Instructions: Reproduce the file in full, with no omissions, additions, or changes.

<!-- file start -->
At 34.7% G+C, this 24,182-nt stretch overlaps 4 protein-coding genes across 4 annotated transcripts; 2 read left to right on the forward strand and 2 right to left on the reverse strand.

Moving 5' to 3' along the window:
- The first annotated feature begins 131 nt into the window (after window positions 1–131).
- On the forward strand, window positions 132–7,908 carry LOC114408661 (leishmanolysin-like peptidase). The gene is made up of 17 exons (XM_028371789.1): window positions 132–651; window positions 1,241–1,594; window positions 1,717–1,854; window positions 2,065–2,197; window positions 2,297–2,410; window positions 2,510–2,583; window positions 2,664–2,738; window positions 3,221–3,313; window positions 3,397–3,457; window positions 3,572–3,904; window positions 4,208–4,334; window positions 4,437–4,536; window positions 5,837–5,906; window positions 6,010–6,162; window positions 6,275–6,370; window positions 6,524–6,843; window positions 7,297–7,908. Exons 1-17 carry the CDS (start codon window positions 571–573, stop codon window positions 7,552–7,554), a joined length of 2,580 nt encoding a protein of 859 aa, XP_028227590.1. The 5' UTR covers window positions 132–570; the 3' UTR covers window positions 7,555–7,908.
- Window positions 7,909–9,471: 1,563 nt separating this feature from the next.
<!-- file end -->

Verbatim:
At 34.7% G+C, this 24,182-nt stretch overlaps 4 protein-coding genes across 4 annotated transcripts; 2 read left to right on the forward strand and 2 right to left on the reverse strand.

Moving 5' to 3' along the window:
- The first annotated feature begins 131 nt into the window (after window positions 1–131).
- On the forward strand, window positions 132–7,908 carry LOC114408661 (leishmanolysin-like peptidase). The gene is made up of 17 exons (XM_028371789.1): window positions 132–651; window positions 1,241–1,594; window positions 1,717–1,854; window positions 2,065–2,197; window positions 2,297–2,410; window positions 2,510–2,583; window positions 2,664–2,738; window positions 3,221–3,313; window positions 3,397–3,457; window positions 3,572–3,904; window positions 4,208–4,334; window positions 4,437–4,536; window positions 5,837–5,906; window positions 6,010–6,162; window positions 6,275–6,370; window positions 6,524–6,843; window positions 7,297–7,908. Exons 1-17 carry the CDS (start codon window positions 571–573, stop codon window positions 7,552–7,554), a joined length of 2,580 nt encoding a protein of 859 aa, XP_028227590.1. The 5' UTR covers window positions 132–570; the 3' UTR covers window positions 7,555–7,908.
- Window positions 7,909–9,471: 1,563 nt separating this feature from the next.